House couldn’t solve it.
CSI would be stumped.
Can you tell this photo is a fake?
Scientific American’s research team have turned fake-photo-spotting into a forensic science.
From eye highlights to shadow direction, they break down the major mistakes fakers make. Watch out photo forgers! We’re on to you!
And now for the real mystery: Why Photoshop a flock of ducks into a riot scene?
How to Spot a Fake Photo
via Boing Boing
p.s. Revel in the absurdity of bad photo alteration at Photoshop Disasters.
The goggling stares. The stiff, tortured stances. The false grins. The symptoms are all there.
You’ve got a bad case of Group Photo.
Fear not! Dr. Jojo, photoologist, at your service. And I’ve got a patent-pending, never-fail, miracle cure that’ll have you taking happy, fun group portraits whenever you want!
Step 1: Set the timer on your camera. Make it short, like ten seconds.
Step 2: Arrange everybody in your shot, making the sure the camera’s zoomed out enough so you won’t cut off anybody’s head.
Step 3: Here’s the tricky part: have everybody that’s going to be in the photo come around behind the camera.
(Except Great Aunt Lily who don’t move so good. She can stay.)
Step 4: Ready? Press the button! Now everybody has to run to get into the photo before the timer goes off. Yikes! Hurry!
Now wasn’t that fun? And we can almost guarantee you’ve got a picture of smiling people actually enjoying themselves. Maybe even injuring themselves!
Now if you can just convince them all to do it one more time…
SundryBuzz’s Cure for the Group Photo Blues
Thanks for the tip, Nichole!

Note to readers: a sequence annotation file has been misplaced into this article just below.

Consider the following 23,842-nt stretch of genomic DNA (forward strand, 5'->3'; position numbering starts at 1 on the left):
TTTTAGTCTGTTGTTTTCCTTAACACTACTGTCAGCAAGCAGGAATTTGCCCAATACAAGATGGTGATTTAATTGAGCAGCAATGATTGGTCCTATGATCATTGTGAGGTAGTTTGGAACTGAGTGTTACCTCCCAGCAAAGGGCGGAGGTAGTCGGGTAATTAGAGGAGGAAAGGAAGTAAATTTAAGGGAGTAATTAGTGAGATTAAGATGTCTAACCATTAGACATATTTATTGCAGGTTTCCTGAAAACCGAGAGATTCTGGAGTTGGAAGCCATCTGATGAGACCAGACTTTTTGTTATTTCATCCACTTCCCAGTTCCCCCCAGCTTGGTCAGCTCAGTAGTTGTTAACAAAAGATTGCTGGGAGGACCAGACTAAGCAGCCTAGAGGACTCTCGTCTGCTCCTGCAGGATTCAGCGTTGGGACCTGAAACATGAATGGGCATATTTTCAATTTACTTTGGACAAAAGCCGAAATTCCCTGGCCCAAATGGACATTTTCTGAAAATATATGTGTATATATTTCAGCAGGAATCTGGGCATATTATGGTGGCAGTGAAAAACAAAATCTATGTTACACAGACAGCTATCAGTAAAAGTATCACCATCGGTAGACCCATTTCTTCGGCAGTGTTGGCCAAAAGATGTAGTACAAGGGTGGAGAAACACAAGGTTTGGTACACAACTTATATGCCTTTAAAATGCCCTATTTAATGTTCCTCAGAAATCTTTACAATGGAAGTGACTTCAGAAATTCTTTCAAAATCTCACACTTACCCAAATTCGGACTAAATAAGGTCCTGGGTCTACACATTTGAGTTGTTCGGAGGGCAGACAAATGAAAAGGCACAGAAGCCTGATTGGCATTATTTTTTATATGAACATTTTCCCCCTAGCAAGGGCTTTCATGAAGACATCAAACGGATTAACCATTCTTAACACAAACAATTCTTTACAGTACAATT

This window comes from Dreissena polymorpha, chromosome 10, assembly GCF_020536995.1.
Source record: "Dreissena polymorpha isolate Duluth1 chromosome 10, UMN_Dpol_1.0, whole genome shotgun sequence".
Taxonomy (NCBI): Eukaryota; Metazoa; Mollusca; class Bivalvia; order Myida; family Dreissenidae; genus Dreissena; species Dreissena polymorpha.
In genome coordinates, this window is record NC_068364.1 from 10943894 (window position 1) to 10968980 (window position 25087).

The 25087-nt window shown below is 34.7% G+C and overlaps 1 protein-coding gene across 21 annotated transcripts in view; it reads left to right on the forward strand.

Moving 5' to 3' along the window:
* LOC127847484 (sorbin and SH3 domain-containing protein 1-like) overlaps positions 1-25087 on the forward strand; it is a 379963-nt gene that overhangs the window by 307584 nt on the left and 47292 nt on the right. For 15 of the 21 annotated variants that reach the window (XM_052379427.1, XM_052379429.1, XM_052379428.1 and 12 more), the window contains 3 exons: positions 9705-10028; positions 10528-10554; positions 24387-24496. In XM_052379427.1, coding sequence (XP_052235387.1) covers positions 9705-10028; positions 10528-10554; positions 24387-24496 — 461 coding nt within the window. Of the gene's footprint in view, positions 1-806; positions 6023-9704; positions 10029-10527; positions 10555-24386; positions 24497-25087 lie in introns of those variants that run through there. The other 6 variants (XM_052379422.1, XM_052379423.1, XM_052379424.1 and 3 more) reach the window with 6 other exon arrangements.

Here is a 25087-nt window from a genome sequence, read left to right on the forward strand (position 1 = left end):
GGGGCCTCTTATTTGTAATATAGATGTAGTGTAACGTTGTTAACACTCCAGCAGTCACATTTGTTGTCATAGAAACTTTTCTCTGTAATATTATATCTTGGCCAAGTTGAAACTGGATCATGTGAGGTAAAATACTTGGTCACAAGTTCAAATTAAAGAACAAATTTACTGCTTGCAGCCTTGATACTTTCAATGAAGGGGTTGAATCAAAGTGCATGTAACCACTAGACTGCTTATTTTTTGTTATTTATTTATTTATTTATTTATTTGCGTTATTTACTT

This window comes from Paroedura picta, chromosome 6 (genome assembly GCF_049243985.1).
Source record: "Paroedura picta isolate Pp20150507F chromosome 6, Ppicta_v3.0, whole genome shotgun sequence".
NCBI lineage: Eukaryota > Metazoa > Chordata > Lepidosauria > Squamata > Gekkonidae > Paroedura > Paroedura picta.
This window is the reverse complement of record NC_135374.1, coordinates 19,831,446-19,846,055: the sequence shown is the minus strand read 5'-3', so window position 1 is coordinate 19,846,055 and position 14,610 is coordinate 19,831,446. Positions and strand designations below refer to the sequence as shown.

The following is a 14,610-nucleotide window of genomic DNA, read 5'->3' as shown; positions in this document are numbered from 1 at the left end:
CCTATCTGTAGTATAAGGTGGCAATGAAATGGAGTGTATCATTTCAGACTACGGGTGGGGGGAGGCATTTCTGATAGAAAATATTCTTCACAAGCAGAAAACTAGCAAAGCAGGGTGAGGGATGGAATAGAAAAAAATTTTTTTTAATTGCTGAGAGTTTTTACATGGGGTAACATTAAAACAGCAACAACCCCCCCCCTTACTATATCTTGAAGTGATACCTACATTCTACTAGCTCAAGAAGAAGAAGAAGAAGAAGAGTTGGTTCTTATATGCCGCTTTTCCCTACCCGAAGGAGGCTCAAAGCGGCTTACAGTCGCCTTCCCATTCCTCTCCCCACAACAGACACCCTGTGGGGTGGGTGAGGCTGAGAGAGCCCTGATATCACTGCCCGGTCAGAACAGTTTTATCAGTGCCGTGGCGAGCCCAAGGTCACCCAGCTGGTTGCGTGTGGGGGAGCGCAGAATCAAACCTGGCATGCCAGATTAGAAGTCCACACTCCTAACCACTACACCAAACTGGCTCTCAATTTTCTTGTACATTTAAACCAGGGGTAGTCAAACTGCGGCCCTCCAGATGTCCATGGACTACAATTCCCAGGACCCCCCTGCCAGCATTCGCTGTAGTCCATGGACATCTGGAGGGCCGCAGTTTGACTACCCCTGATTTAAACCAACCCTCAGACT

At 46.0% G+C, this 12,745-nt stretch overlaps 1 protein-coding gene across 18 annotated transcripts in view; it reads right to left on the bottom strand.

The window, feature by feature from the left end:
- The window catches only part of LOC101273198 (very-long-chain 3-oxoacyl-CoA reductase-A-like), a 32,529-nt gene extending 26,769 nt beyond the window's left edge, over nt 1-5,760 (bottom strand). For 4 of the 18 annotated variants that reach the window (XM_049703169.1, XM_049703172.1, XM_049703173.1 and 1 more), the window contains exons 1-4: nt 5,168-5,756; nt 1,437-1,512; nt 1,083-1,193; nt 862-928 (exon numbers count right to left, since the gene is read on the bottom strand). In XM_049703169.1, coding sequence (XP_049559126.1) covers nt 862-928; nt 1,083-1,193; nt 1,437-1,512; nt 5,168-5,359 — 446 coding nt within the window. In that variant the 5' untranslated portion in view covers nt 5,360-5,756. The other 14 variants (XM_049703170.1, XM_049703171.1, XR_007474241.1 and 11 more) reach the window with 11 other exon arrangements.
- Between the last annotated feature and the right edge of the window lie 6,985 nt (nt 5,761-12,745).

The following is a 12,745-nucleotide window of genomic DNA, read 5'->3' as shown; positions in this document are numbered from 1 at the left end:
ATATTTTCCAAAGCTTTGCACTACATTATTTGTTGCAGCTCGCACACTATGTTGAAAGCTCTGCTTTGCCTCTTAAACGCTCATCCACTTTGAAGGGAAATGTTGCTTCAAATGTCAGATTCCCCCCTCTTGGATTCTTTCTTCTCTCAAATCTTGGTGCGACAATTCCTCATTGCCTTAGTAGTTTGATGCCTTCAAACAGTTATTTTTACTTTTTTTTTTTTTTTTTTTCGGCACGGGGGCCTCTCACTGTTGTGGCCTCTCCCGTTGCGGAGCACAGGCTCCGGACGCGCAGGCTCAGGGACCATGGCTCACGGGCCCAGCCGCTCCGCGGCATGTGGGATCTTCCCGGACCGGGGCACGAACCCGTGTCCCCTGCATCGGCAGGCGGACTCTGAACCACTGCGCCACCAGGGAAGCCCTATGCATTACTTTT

Photo credit: Steph Goralnick.
Finding photos on the internet is like being a tiny spacecraft adrift in a vast, starry galaxy. How will you ever find what you’re looking for in that cosmos of tags?
What you need, weary traveler, is a guide.
We hear Carl Sagan isn’t taking much new work these days, so allow us to present an alternative. Follow us to Tag Galaxy, where swirling solar systems of Flickr tags abound.
Say you want to find a memorable photo of poodles. Type in “poodle,” and it becomes a fiery sun, orbited by related tags like “dog” and “silly haircut.”
Click on more tag planets to create new suns (“poodles+noodles+strudel”). Or click on the sun itself to see all of the photos tagged with your search terms projected onto a rotatable spheroid planet.
All you need now is a turtleneck for your computer, and it’ll be just like having Carl at your side.
Find Photos with Tag Galaxy
Until recently, if someone said the word “sharpening” to us, we’d whimper and hide under the table.
We mean, what the #$% is a threshold anyway?
Well, we finally got fed up with it, so we did some research. And you know what? Sharpening’s actually not that bad, and it makes a HUGE difference on digital images.*
Here’s our no-nonsense, jargon-free guide to sharpening your photos using Unsharp Mask. It’ll change your life. We promise.
*If you’re printing directly from film, feel free to be smug at this time. You don’t need to sharpen a darn thing.
Photojojo’s No-Nonsense, Jargon-Free Guide to Sharpening with Unsharp Mask
p.s. Hey San Francisco! Wanna help us out with the Photojojo Book? We need people to photograph and places to photograph them in. Check out our wishlist! We’ll make ya book-famous, baby!
You know that Photoshop whiz kid friend of yours? The one that plays his keyboard like a Steinway as he dodges and burns his way to photographic perfection?
That could be you.
When we saw these custom-fitted keyboard skins for Macs*, we knew we had to have ’em.
The color-coded covers show you all the hard-to-remember shortcuts for your favorite apps and are available for Photoshop, Aperture, Final Cut Pro, Pro Tools, After Effects, and Logic Pro.
You wouldn’t learn how to type with a keyboard with no letters on it.
So why learn key commands without seeing them right on your keys?
Photo App Keyboard Skins
$30 – $40 in the Photojojo Shop for Apple Laptops and Desktops